Dr. Thomas Jaggar – A Volcanic Hero in Hawaii

Dr. Thomas Jaggar and wife, Isabel Maydwell – 1917

He did not wear a cape and cannot compare with the legendary Pele, but the work of Volcanologist, Thomas Jaggar, lives on in humble heroic fashion at Kilauea. Visitors to Volcano are often unaware that Jaggar was the driving force in establishing the Hawaii Volcano Observatory and one of the key lobbyist for the creation of Hawaii Volcanoes National Park. His subterranean studies of volcanic activity have given contemporary scientists a greater understanding of eruptions and the potential to predict their fury, thus saving the lives of countless thousands around the world who reside along the slopes of active volcanoes.

Kilauea Eruption – 1924

Jaggar dedicated his entire life (1871-1953) to Geology and Earth Sciences. While earning a Ph.D. from Harvard and when Chair of MIT’s Department of Geology, he spent this first part of his career conducting research primarily in a lab setting. He knew in order to expand his knowledge of the earth’s core field study was imperative.

In 1902, Jaggar was one of the first scientists to arrive and experience the aftermath of a massive eruption in the Caribbean. Mt. Pelee’s cataclysmic pyroclastic flows decimated the city of St. Pierre on Martinique and nearly 29,000 residents perished in their wake. Witnessing the extreme loss of life, Jaggar vowed to dedicate his own life to better understand the nature and patterns of active Volcanoes. In doing so, he hoped to one day offer the scientific data to predict eruptions, and potentially save lives.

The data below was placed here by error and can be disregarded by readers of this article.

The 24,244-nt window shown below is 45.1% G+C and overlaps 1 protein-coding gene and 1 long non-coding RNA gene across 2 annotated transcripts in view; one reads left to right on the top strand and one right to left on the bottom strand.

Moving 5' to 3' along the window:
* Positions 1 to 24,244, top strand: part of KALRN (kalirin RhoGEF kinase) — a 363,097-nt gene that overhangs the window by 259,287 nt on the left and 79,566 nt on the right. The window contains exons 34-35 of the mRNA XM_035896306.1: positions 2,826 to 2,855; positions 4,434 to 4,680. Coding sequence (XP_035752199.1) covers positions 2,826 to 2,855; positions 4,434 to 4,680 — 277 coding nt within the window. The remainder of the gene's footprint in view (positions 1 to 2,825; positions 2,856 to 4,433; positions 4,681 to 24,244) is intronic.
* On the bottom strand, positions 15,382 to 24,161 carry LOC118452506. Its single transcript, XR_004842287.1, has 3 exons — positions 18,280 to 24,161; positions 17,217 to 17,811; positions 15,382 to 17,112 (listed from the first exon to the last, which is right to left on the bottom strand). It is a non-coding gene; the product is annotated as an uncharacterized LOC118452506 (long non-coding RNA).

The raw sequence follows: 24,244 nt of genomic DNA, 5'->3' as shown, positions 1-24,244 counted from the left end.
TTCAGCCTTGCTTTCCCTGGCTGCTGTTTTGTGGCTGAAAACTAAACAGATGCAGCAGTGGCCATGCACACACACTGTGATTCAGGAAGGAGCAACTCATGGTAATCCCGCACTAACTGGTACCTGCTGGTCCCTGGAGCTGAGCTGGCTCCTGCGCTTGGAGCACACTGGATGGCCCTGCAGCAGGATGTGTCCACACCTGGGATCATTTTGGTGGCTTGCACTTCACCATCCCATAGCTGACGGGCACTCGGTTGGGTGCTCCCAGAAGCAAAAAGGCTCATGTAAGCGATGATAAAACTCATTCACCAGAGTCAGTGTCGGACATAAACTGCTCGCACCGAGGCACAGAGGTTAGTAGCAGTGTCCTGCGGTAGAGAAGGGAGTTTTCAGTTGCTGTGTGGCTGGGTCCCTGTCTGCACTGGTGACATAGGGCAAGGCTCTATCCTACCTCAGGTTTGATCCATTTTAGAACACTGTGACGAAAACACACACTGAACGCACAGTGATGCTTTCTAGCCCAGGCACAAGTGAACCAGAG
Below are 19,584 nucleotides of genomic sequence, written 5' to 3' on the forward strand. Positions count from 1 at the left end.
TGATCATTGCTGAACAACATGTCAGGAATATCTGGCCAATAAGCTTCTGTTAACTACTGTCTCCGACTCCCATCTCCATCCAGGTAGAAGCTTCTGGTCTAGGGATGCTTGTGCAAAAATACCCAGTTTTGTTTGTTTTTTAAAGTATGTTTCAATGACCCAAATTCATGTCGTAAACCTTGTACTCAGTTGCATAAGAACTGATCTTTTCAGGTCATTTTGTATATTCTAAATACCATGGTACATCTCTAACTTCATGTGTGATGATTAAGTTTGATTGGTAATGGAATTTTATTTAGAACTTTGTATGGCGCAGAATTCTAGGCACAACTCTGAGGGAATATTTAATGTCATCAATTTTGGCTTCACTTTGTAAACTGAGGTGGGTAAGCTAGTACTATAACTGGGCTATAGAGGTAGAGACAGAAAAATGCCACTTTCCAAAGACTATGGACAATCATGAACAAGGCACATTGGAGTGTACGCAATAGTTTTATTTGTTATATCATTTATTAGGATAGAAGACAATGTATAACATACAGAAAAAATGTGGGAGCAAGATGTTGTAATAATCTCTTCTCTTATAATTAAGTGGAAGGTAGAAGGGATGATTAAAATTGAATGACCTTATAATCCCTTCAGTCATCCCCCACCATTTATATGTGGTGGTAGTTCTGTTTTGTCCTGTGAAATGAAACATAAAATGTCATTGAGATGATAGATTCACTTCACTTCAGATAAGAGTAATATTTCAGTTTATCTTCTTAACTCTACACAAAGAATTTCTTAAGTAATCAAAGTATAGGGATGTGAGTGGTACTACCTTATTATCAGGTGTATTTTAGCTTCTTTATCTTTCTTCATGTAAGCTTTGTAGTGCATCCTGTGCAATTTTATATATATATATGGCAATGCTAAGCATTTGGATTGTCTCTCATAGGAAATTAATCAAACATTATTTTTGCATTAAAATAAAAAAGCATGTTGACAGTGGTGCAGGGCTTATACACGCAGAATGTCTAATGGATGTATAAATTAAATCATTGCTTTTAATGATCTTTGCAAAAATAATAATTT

(L-R) Norton Twigg-Smith, Thomas Jaggar, Lorin Thurston, Joe Monez & Alex Lancaster    

Arriving to lecture in Honolulu in 1909, he soon convinced businessman Lorrin Twigg-Smith that Kilauea on The Big Island was the ideal location to

establish a permanent research observatory, the first of its kind in the United States. In 1912, his dream was realized and a small structure was built along the rim of Kilauea’s caldera. This site was to be his laboratory for almost 5 decades, and is still a working field laboratory today. For over 100 years the HVO has attracted volcanologists from all over the world to study two of the world’s most active volcanoes, Mauna Loa and Kilauea. On your trip to Kilauea, a visit to the Jaggar Museum is a must. When you are at the Halema’uma’u Crater outlook, salute Dr. Jaggar and the life he gave to advance the study of the fluid earth on which you are standing.

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